Thursday, June 26, 2014

Thursday in History: Ear

It started with Rebecca and Isabela.
Well, to be more specific, it started on Rebecca when she was stopped by Isabela.
Actually, it started when Isabela's captain accused Rebecca's captain of being a smuggler and cut off his ear, vowing to do the same to their king if the smuggling continued.
...Maybe I should go a bit further back.
Spain and Britain had never been best friends, but in 1713 they had settled their most recent war and shaken hands. Spain had promised Britain a lucrative trade deal, which allowed them exclusive rights to bring all the African slaves they could to Spain's colonies in America, along with a certain amount of trade goods per year. In exchange, Britain agreed not to overstep their bounds, and granted Spanish ships the right to make sure of it.
It was this limit on trade goods that sparked bitterness between the two countries again. What merchant isn't going to try to bring in more goods than he's technically allowed to, if he's making money? And what were Spanish captains supposed to do when they found evidence of the British merchants wantonly tossing the treaty aside?
There probably hadn't been anything in the agreement about the removal of body parts, but when the British Parliament were treated to Captain Jenkins' testimony and the sight of his severed ear, they were ready enough to go to war.
And so, in 1731 the War of Jenkins' Ear began.
The British had wrested control of Fort Mose, Florida’s refuge for free slaves, in 1739, since it was along a major thoroughfare and holding the fort secured their interests in the area. Previously, it had provided work for any slave lucky enough to reach it: the women worked in the fields, and the men all served a four year stint in the army.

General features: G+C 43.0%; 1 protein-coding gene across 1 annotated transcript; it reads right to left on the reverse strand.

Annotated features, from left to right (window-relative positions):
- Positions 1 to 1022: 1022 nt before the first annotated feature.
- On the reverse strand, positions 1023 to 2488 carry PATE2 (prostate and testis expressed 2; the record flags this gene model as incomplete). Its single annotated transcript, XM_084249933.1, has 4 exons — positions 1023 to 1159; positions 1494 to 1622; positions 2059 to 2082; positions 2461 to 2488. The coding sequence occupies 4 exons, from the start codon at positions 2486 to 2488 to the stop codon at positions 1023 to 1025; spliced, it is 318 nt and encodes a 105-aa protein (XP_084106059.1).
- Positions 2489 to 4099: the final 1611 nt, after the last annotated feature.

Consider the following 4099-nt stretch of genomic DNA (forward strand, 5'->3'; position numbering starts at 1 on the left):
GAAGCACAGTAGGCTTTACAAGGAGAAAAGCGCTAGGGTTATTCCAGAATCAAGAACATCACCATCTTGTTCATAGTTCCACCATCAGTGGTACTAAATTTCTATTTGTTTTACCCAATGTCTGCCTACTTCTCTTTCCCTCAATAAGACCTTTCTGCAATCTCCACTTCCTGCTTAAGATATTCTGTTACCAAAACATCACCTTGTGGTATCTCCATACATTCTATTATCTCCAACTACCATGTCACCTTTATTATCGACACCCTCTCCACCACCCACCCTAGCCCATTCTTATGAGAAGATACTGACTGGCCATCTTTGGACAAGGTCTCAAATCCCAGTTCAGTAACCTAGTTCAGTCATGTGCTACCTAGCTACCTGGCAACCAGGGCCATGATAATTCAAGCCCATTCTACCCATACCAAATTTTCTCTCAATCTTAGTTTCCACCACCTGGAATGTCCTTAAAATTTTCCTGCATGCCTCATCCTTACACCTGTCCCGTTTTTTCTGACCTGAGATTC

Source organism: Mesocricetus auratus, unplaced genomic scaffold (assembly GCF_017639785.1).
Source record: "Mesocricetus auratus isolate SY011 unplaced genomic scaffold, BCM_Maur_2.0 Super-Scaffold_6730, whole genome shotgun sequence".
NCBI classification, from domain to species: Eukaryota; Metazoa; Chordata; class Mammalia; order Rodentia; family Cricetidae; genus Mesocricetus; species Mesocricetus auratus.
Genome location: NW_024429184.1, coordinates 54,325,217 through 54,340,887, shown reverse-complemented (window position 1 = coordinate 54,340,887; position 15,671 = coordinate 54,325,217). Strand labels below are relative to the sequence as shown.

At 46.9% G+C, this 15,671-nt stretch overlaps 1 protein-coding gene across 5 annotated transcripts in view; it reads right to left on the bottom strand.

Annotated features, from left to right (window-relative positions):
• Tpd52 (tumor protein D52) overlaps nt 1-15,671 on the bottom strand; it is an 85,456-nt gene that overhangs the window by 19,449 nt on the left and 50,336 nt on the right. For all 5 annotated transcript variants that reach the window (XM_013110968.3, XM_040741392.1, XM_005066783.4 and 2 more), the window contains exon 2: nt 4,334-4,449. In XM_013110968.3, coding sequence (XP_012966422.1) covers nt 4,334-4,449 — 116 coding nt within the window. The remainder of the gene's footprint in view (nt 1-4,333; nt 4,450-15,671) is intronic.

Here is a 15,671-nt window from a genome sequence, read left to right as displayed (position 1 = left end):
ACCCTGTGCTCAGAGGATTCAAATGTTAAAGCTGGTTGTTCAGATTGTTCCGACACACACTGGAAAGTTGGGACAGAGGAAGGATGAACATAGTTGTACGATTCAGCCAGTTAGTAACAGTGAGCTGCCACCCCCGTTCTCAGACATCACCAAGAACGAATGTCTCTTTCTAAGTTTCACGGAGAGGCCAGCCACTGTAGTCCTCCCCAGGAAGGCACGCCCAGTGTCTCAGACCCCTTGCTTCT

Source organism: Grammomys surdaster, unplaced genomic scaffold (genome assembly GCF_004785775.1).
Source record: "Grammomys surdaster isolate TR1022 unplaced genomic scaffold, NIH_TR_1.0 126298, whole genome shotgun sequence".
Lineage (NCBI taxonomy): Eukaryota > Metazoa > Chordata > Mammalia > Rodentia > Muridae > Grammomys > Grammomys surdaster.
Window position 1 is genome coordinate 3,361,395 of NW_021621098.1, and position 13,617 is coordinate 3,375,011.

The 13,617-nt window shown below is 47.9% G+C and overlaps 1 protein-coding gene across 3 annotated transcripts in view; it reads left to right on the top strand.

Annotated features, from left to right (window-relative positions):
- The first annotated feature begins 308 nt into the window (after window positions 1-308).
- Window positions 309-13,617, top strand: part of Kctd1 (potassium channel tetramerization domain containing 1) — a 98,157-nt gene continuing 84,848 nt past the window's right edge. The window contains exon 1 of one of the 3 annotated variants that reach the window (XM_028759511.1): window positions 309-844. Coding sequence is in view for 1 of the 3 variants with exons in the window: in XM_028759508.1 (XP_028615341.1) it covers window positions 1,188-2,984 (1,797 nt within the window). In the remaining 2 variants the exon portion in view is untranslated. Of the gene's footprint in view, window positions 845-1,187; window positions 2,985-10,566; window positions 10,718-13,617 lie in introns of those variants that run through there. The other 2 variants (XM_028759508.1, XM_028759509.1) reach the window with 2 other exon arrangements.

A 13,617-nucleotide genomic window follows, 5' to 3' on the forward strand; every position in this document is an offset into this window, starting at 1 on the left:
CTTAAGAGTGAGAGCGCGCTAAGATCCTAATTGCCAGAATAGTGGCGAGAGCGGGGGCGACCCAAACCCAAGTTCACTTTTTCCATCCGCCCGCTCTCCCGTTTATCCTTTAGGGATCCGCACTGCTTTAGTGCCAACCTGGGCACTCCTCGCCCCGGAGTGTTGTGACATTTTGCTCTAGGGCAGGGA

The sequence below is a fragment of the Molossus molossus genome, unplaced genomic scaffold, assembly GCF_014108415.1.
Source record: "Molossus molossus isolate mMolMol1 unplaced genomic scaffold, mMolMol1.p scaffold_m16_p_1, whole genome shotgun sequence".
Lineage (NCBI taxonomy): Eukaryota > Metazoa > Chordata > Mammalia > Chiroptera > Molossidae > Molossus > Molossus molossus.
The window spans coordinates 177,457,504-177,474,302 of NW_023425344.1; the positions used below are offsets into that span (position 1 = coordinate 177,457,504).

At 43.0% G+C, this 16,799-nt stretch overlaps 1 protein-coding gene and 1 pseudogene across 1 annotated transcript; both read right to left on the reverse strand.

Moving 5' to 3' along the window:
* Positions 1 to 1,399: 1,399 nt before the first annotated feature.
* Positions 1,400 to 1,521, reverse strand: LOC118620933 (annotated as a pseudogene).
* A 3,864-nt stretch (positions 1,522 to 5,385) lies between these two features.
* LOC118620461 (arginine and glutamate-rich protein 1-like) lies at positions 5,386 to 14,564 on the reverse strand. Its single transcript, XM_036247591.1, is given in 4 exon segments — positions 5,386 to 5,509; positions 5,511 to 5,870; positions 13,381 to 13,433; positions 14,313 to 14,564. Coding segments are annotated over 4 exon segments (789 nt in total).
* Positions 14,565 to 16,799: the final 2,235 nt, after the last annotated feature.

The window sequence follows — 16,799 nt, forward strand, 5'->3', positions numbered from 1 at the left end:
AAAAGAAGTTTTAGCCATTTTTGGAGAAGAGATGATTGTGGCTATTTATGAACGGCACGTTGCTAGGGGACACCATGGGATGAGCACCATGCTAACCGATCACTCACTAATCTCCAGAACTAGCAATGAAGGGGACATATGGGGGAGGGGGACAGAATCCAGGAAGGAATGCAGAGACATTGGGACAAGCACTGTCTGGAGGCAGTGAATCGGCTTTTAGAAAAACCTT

On this day in history in 1740, Fort Mose was retaken by the Spanish, aided by Seminole troops and the freed slaves who claimed the fort as their home. The fort was destroyed, and the British who were in the area retreated all the way back to their ships. The residents of the fort moved to nearby St. Augustine and enjoyed all the benefits of full citizenship in the Spanish Empire, and many moved back when Fort Mose was rebuilt in 1752.
The War of Jenkins’ Ear was finally settled by the Treaty of Madrid in 1750, and since the War of Austrian Succession had kind of gotten in the way and overshadowed the first sparks of disagreement between Spain and Britain, nobody remembered the reason it had started. Relations improved after that, and though Spain stayed out of Britain’s Seven Years War with France, it didn’t stop them from quietly aiding rebellious British colonists in America.

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